Researchers at Forescout Research Labs, with support from Medigate Labs, discovered vulnerabilities affecting Nucleus TCP/IP stack, a software that powers devices across the health care system. The lab has discovered a set of 13 new vulnerabilities, which could lead to remote code execution, denial of service, and information leak. The vulnerabilities have been named as NUCLEUS:13.
Nucleus, a real-time operating system (RTOS), is used in safety-critical devices, such as anesthesia machines, patient monitors, etc. The system powers devices that are extensively used in the health care, automotive, industrial, and aerospace industries. Siemens (which acquired Nucleus in 2017) has released patches for all the vulnerabilities.
Forescout published NUCLEUS:13, a study of 13 vulnerabilities affecting the Nucleus TCP/IP stack that could put billions of devices at risk, including medical, automotive and industrial systemshttps://t.co/yBvIx9xPyN
— Forescout (@Forescout) November 10, 2021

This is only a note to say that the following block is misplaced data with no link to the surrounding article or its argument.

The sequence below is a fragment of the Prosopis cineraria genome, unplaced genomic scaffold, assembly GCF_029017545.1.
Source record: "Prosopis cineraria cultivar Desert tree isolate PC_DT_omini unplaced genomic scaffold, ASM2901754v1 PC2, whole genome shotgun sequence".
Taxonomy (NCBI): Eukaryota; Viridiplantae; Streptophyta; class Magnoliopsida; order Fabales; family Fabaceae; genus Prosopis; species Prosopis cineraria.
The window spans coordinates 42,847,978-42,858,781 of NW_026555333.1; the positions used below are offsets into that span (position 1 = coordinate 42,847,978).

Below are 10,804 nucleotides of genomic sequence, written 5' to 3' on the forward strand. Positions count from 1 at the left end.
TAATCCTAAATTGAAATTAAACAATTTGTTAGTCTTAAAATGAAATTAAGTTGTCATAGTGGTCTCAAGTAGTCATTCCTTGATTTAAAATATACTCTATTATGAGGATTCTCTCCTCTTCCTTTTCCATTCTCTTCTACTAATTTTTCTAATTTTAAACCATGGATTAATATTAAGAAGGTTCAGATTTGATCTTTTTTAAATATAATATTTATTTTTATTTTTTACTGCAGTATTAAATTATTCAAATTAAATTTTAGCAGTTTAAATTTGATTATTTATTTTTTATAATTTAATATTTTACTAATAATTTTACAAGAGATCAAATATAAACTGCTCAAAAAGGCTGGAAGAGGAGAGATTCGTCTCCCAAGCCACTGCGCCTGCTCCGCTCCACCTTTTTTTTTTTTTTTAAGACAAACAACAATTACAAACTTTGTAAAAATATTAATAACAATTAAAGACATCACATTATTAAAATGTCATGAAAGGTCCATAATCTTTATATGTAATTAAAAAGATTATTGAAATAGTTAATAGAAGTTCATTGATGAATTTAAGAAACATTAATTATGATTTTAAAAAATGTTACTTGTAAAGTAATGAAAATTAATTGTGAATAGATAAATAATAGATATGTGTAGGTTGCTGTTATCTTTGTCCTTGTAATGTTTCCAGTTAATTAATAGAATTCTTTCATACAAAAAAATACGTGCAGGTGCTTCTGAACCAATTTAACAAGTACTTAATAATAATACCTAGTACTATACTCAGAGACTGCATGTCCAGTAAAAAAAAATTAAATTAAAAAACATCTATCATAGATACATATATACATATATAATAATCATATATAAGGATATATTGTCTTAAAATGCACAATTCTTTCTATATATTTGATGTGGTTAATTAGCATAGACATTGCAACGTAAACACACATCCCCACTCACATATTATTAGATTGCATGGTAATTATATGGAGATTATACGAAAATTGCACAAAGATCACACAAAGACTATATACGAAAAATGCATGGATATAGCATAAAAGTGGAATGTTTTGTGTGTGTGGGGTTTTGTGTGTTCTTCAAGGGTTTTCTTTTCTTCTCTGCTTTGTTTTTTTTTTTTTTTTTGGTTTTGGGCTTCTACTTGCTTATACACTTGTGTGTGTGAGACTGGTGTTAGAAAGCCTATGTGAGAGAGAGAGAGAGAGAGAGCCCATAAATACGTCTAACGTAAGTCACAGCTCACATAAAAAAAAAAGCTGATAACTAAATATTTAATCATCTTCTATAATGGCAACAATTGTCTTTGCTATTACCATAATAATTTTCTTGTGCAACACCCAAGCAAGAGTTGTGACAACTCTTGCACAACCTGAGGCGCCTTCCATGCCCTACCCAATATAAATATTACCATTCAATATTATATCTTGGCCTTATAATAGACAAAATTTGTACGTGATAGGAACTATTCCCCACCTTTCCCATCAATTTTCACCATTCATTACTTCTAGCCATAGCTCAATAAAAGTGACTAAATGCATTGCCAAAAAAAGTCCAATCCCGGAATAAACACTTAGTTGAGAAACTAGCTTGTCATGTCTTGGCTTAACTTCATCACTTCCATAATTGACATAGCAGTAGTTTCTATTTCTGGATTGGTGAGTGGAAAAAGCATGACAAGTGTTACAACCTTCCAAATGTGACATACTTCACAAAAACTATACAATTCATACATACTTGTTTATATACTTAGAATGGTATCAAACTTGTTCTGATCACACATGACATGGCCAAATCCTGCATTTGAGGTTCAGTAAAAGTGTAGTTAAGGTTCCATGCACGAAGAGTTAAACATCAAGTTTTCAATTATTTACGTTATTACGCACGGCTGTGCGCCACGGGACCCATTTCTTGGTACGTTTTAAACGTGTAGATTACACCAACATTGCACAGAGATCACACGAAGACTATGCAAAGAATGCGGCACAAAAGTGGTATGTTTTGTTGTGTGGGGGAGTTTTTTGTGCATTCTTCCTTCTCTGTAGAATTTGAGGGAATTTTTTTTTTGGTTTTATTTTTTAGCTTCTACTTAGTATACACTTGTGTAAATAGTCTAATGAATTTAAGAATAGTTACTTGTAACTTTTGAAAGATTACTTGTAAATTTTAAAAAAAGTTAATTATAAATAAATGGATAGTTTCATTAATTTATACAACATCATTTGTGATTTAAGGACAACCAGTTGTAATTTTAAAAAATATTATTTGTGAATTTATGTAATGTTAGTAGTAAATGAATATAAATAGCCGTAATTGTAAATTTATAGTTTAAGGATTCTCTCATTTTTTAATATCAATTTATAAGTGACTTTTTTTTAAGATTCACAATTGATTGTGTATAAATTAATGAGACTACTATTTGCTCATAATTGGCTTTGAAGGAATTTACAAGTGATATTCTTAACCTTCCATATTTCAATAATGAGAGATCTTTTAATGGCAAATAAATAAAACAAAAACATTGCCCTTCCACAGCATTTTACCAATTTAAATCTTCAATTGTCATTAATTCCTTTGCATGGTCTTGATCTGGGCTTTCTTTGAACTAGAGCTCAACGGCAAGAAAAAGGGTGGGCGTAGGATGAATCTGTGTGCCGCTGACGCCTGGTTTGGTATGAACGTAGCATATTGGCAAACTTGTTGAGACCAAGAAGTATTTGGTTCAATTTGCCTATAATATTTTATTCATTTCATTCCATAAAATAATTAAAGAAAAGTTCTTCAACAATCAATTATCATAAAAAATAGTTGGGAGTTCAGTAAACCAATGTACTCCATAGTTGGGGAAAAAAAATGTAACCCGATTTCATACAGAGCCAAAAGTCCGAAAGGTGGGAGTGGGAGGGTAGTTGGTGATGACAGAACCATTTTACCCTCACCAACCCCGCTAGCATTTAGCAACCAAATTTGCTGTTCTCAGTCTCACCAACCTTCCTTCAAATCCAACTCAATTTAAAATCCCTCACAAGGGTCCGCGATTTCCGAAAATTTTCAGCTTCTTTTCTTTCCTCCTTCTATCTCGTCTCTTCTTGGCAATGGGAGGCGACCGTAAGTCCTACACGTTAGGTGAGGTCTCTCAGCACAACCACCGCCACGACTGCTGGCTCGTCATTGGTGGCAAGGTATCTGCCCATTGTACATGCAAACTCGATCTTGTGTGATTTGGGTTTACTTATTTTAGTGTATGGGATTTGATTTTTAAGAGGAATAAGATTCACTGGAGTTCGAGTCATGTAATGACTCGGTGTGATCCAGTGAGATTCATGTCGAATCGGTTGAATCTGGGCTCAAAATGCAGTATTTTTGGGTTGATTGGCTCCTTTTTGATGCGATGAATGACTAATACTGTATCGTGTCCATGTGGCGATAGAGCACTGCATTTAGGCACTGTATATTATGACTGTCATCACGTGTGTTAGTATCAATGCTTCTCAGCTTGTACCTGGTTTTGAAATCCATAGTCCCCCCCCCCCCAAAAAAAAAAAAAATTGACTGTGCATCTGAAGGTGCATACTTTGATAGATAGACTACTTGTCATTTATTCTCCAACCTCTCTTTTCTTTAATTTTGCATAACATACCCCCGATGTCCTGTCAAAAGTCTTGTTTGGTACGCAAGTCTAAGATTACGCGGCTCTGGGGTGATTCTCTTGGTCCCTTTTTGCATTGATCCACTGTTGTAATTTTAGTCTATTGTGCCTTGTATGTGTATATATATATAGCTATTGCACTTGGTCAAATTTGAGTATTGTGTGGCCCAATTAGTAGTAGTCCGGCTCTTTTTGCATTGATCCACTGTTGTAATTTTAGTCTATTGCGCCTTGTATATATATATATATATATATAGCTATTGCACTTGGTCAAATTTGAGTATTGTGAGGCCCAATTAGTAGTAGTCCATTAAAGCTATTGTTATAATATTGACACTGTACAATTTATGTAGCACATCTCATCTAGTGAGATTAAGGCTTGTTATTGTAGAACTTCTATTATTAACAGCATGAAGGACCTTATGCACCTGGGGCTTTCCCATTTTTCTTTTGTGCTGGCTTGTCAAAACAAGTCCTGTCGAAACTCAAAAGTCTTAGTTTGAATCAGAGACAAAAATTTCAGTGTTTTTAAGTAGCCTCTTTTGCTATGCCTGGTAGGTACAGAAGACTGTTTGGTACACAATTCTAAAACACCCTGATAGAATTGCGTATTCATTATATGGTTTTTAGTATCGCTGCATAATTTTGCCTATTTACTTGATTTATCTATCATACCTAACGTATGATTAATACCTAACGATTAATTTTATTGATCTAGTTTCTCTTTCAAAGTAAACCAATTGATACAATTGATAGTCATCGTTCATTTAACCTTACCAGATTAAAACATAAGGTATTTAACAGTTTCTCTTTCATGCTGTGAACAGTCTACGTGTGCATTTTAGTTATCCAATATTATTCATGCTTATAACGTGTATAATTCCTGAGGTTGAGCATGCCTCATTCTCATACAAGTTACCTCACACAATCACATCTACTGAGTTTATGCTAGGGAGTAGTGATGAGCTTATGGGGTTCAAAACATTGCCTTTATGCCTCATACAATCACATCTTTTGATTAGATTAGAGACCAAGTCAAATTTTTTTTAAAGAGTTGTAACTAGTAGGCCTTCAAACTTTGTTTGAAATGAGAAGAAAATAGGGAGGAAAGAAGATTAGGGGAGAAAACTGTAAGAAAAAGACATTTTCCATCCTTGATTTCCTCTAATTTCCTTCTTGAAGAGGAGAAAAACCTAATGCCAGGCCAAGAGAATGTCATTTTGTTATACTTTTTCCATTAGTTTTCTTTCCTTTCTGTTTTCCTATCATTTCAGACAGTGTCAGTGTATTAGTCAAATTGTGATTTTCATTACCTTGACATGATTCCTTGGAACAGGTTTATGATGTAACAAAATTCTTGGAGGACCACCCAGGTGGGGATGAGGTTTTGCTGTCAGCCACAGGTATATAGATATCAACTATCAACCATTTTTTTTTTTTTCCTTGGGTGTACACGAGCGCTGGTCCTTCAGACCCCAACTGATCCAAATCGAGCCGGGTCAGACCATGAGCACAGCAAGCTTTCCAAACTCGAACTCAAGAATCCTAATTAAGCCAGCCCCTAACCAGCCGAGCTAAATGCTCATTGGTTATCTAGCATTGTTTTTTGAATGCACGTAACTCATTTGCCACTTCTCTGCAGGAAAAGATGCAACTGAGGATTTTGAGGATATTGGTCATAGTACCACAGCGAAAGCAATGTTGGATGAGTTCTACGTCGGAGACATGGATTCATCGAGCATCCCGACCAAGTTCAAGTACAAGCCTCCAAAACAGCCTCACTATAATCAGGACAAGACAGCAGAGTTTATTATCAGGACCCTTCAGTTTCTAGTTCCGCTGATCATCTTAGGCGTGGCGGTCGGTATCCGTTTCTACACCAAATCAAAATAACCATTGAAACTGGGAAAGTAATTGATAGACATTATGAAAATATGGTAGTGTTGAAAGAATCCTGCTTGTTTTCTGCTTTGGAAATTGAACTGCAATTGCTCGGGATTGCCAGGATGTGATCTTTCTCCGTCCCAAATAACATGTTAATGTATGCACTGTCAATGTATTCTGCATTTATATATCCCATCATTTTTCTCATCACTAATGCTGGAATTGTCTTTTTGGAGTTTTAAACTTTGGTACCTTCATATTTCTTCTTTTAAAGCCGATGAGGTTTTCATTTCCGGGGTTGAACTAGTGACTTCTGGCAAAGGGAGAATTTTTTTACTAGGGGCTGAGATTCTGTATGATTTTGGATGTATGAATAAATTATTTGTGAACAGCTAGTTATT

The vulnerability was discovered under an initiative by the Forescout Research lab, named Project Memoria. The industry peers and academia came together to analyze the security of multiple TCP/IP stacks. Some of the vulnerability studies published under the project are AMNESIA:33, NUMBER:JACK, NAME:WRECK, and INFRA:HALT. The project ran over a period of 18 months and exposed a total of 97 vulnerabilities, affecting 14 TCP/IP stacks.
The vulnerability if exploited, could cause critical health care systems like monitoring machines, imaging machines and life support systems to crash.
The health care sector has been a constant target of cyberattacks, especially in the pandemic when the vulnerabilities were more evident and easily exploited.
Roman Zhidkov, CTO, DDI development, in an exclusive article for CISO MAG, opined, “Health data security is an even more important issue to focus on than financial data security. Because often it is much harder, frustrating, costly, and time-consuming to correct and restore health data. Medical records, when breached, cannot be changed or cleaned at the touch of a button – the damage is irreversible. For health care organizations, a health data breach can be financially and reputationally destructive and lead to shut down.”
A study conducted by Armis revealed that 85 % of IT professional respondents did see an increase in cyber risk over the past 12 months, and 58% of IT pros in health care stated that their organization had been hit with ransomware. Increased digitization and remote health monitoring have resulted in a significant surge in connected devices — expanding the attack surface.
— Global News Report (@robinsnewswire) November 10, 2021